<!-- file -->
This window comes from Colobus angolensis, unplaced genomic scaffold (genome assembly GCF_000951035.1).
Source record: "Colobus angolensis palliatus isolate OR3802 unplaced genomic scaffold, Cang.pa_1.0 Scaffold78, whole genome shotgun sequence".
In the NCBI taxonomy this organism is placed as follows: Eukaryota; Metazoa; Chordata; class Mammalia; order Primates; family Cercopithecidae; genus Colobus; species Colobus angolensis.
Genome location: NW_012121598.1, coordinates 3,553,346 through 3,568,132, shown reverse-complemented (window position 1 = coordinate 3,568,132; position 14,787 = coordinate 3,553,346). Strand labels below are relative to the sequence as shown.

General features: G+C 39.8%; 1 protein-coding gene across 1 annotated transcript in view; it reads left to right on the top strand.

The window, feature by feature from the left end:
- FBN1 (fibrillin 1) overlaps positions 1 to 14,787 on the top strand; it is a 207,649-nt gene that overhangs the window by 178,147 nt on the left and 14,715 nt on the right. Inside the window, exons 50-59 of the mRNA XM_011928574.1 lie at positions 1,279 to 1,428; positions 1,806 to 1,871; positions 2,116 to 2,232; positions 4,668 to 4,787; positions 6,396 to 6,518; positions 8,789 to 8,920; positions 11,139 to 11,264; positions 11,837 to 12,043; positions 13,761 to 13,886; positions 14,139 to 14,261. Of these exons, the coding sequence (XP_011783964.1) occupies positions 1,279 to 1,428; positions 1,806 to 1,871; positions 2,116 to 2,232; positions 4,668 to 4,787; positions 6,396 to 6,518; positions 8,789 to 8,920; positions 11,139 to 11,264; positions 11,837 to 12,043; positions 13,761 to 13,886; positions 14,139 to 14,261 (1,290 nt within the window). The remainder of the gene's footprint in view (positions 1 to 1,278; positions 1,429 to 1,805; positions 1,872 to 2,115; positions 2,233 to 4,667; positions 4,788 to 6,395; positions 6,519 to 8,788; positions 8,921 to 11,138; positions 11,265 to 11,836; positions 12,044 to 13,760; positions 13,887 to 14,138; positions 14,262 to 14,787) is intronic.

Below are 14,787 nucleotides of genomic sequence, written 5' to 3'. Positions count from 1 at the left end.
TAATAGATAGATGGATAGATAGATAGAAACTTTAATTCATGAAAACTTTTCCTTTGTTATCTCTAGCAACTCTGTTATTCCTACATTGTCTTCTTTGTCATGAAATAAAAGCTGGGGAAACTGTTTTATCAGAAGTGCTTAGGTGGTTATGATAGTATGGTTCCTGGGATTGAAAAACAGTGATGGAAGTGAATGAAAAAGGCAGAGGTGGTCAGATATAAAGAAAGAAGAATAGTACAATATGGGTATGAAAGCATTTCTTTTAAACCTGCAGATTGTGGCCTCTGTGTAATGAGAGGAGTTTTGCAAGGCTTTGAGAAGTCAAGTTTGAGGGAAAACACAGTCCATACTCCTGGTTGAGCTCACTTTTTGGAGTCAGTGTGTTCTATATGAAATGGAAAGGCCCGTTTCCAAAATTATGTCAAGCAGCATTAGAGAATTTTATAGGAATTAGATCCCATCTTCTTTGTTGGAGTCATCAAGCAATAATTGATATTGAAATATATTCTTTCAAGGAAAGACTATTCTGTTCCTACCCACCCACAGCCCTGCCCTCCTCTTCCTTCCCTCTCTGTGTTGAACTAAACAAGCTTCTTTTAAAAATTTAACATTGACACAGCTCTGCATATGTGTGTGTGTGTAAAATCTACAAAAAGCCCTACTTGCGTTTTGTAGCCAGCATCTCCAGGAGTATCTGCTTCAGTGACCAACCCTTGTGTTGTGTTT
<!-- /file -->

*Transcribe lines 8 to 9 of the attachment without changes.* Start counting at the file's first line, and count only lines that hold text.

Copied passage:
Below are 14,787 nucleotides of genomic sequence, written 5' to 3'. Positions count from 1 at the left end.
TAATAGATAGATGGATAGATAGATAGAAACTTTAATTCATGAAAACTTTTCCTTTGTTATCTCTAGCAACTCTGTTATTCCTACATTGTCTTCTTTGTCATGAAATAAAAGCTGGGGAAACTGTTTTATCAGAAGTGCTTAGGTGGTTATGATAGTATGGTTCCTGGGATTGAAAAACAGTGATGGAAGTGAATGAAAAAGGCAGAGGTGGTCAGATATAAAGAAAGAAGAATAGTACAATATGGGTATGAAAGCATTTCTTTTAAACCTGCAGATTGTGGCCTCTGTGTAATGAGAGGAGTTTTGCAAGGCTTTGAGAAGTCAAGTTTGAGGGAAAACACAGTCCATACTCCTGGTTGAGCTCACTTTTTGGAGTCAGTGTGTTCTATATGAAATGGAAAGGCCCGTTTCCAAAATTATGTCAAGCAGCATTAGAGAATTTTATAGGAATTAGATCCCATCTTCTTTGTTGGAGTCATCAAGCAATAATTGATATTGAAATATATTCTTTCAAGGAAAGACTATTCTGTTCCTACCCACCCACAGCCCTGCCCTCCTCTTCCTTCCCTCTCTGTGTTGAACTAAACAAGCTTCTTTTAAAAATTTAACATTGACACAGCTCTGCATATGTGTGTGTGTGTAAAATCTACAAAAAGCCCTACTTGCGTTTTGTAGCCAGCATCTCCAGGAGTATCTGCTTCAGTGACCAACCCTTGTGTTGTGTTT